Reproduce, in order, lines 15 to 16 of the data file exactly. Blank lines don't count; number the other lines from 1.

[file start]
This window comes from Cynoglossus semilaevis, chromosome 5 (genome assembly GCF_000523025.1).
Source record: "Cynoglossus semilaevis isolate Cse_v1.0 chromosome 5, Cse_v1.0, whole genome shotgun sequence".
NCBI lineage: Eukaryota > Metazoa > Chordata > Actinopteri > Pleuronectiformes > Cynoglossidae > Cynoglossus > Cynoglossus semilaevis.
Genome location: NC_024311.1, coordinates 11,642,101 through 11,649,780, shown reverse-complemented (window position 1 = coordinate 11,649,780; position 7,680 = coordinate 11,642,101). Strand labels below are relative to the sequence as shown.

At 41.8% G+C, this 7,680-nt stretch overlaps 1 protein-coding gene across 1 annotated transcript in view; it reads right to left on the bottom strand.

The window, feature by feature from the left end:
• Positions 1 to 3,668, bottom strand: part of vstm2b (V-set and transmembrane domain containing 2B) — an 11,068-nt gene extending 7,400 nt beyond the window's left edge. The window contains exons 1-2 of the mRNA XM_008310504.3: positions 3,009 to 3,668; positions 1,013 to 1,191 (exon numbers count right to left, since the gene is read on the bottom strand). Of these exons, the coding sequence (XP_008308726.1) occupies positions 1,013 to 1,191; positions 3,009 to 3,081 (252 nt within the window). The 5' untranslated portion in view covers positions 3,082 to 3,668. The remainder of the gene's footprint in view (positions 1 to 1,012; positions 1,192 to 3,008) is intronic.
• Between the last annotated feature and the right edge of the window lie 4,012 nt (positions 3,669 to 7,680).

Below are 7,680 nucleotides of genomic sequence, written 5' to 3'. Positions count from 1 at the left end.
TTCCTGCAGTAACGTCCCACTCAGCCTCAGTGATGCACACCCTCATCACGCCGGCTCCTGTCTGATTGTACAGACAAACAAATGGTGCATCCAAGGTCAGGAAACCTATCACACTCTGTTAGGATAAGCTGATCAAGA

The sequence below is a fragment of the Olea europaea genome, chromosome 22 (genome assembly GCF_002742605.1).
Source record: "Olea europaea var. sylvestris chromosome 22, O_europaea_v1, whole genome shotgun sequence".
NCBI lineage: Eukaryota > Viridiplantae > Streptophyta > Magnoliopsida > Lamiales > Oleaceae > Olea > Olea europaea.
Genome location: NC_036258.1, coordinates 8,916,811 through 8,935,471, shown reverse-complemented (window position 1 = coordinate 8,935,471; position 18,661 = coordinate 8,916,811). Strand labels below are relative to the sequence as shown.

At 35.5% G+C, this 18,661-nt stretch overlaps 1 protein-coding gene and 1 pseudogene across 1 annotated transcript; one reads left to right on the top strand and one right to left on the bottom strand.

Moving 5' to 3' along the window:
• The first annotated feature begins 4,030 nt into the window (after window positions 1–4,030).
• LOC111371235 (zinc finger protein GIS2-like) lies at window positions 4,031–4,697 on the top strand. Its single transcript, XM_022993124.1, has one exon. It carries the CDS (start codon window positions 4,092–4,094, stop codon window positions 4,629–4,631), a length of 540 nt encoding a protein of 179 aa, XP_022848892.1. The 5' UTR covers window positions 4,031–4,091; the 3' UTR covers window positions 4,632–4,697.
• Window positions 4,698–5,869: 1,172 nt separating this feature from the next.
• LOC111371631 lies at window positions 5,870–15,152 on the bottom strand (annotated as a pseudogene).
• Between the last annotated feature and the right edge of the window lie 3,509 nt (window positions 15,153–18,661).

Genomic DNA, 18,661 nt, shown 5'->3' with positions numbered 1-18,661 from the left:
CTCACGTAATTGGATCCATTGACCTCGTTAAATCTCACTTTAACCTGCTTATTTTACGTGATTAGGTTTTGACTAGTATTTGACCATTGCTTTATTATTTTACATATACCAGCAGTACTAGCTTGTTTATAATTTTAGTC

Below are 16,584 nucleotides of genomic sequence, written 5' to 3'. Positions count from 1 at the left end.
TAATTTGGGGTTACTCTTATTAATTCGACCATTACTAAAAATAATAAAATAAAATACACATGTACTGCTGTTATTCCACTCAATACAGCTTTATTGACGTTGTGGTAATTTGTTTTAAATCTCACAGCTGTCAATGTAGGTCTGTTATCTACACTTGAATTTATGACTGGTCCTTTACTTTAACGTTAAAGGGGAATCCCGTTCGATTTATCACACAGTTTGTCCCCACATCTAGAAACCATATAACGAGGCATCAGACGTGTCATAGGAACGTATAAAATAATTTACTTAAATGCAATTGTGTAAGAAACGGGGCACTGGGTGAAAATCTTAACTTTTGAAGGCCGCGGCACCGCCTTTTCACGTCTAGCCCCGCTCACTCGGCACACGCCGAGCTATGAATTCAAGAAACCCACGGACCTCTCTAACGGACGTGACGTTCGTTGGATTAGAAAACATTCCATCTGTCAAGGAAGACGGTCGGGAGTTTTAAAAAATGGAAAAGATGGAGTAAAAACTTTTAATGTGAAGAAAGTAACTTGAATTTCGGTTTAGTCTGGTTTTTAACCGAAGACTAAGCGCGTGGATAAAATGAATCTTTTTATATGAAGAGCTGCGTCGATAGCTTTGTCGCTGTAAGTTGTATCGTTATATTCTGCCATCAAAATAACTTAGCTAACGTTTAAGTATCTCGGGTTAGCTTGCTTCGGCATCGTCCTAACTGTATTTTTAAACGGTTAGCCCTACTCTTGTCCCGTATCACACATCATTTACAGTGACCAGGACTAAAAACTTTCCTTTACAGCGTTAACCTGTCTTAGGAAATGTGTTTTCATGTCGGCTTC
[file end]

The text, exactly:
At 35.5% G+C, this 18,661-nt stretch overlaps 1 protein-coding gene and 1 pseudogene across 1 annotated transcript; one reads left to right on the top strand and one right to left on the bottom strand.

Moving 5' to 3' along the window: